Posted by: Johan Normark | November 26, 2012

2012: The history of Mayanism and the 2012 phenomenon, pt 1

In two blog posts I will cover the basic history behind the current 2012 circus. Here I basically rely on an article by John Hoopes and another article by Kevin Whitesides and John Hoopes. This first post will take us from Columbus to the 1960s, before the 2012 mythology emerged. Mayanism is a term coined by Hoopes to describe an eclectic corpus of ideas that attempts to ”marshal scientific evidence for spiritual and religious goals through the invention of sacred tradition” (p 39). The Maya and their calendar are appropriated and interpreted in order to access what is believed to be archaic or primordial wisdom. This is then used to promote a worldview where a New Age will transform consciousness. Mayanism “thrives on the conflation of astrology with astronomy, alchemy with chemistry (usually biochemistry), numerology with mathematics, and archaeological discovery with mystical revelation” (p 42). The history of Mayanism can be traced through Spiritualism, Freemasonry, and Christian eschatology. Most of the ideas in Mayanism are of European origin. When New Agers appropriate Native American traditions their Native sovereignty is de-emphasized or ignored.

Hence, Mayanism is an esoteric “system” of knowledge. Science and the esoteric knowledge began to separate during the modern era. Whereas science seeks to understand phenomena from objective, systematic and empirical studies of the objects of the world, the esoteric tradition seek spiritual enlightenment through subjective and unsystematic interpretations of metaphysical phenomena. The esoteric tradition considers itself immune from the standards in science. Truths that are revealed through dreams etc. need no other validation. This kind of knowledge also stands outside history since this is irrelevant because truths are eternal. They seek deeper understanding of what already exists whereas science seeks new knowledge.

A typical characteristic is that non-Maya beliefs are presented as ancient Maya beliefs. These beliefs are used to reject mainstream authority and science in order to embrace esoteric and occult traditions. The only authority that is maintained are those that finds validity by metaphysics. In this esoteric thought there is no distinction between the physical and the metaphysical. Such a separation is believed to depend on Cartesian dualism. The impending apocalypse less than a month from now is not only a physical phenomenon but also a metaphysical phenomenon that the ancient Maya understood but which is unknown or rejected by science.

Hoopes traces the origins of Mayanism to Columbus. Around 1500 he began to look for quotations in the Bible and in Classical texts in order to prove that his “discovery” already had been foretold in ancient sources. With the wealth from the New World he hoped that Ferdinand and Isabella would be able to reconquer Jerusalem and this would also usher the Second Coming of Christ and the end of the world. Columbus never encountered the Maya as far as we know but he heard about them and it was he who first named this culture “Maia”. Hoopes (p 44) says that “the initial and ultimate mystery of the ancient Maya was how they fit into Biblical history and the destiny of Western civilisation, an unconscious but sustained theme of Mayanism.”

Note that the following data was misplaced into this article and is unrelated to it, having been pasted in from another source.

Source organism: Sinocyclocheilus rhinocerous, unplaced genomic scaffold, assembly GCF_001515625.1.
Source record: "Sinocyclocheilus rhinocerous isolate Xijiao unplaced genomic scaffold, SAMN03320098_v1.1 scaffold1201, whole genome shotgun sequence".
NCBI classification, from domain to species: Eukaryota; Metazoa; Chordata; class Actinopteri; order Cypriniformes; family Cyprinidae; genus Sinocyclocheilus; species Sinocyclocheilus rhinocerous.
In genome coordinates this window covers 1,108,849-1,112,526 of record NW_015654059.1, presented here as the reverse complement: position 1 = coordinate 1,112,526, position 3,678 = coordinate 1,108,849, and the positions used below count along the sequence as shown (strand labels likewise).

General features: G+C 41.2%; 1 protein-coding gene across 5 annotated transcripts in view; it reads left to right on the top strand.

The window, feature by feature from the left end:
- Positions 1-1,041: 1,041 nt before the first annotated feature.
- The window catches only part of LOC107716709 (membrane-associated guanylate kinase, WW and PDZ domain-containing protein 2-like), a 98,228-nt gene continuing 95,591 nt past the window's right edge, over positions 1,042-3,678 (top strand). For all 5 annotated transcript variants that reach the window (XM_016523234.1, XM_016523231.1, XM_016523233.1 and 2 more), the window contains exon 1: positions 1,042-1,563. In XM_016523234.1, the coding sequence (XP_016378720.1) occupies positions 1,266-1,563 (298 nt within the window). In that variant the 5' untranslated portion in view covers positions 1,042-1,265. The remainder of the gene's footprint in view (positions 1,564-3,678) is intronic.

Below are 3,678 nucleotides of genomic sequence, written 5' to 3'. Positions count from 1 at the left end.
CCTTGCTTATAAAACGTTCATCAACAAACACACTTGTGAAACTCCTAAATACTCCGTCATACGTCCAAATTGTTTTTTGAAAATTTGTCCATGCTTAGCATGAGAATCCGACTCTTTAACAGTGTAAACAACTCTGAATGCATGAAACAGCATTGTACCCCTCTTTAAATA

Emmanuel Swedenborg is the first person to coin the term “New Age” during the 18th century. Even back then it referred to a metaphysical enlightenment.  The term was first associated with the dawn of the Age of Aquarius in an 1899 pamphlet of the Theosophical Society. Since the 1960s the term New Age has referred to a countercultural interest in astrology, shamanism, divination, alchemy, psychic phenomena, made up stories about lost continents and aliens.

Hoopes argue that Helena Blavatsky (1831-1891), co-founder of the Theosophical Society, has been highly influential in the later 2012-phenomenon. She was influenced by Edward Bulwer-Lytton’s ideas of an occult Aryan supersociety. In her work she argued that a hidden master race served as spiritual teachers. According to her, history has been a succession of cycles of destruction and creations. Each time a new superior form has been reborn. Ancient cultures had paranormal abilities.

Another influential character was Augustus Le Plongeon (1825-1908). He was fascinated by Atlantis and he argued that he had lived at Chichen Itza in an earlier life. According to him both ancient Egypt and the Freemasonry derived from the Maya by way of Atlantis. Jesus’ last words on the Cross were also spoken in Yucatec. Much of Le Plongeon’s work has reemerged in the writings of the Bosnian pyramid inventor Semir Osmanagic.

Ideas like these created the fertile ground for the later 2012-phenomenon which was triggered by the publication of Michael Coe’s first edition of The Maya in 1966. We will begin there in the next post on this issue.

Hoopes, John W. (2011). Mayanism comes of (New) Age. In 2012: Decoding the Counterculture Apocalypse (ed. J. Gelfer). London & Sheffield: Equinox, pp. 38-59.

Helena Blavatsky



  1. Very informative, still doesn’t make me feel any more or less confident the world isn’t coming to an end! 🙂

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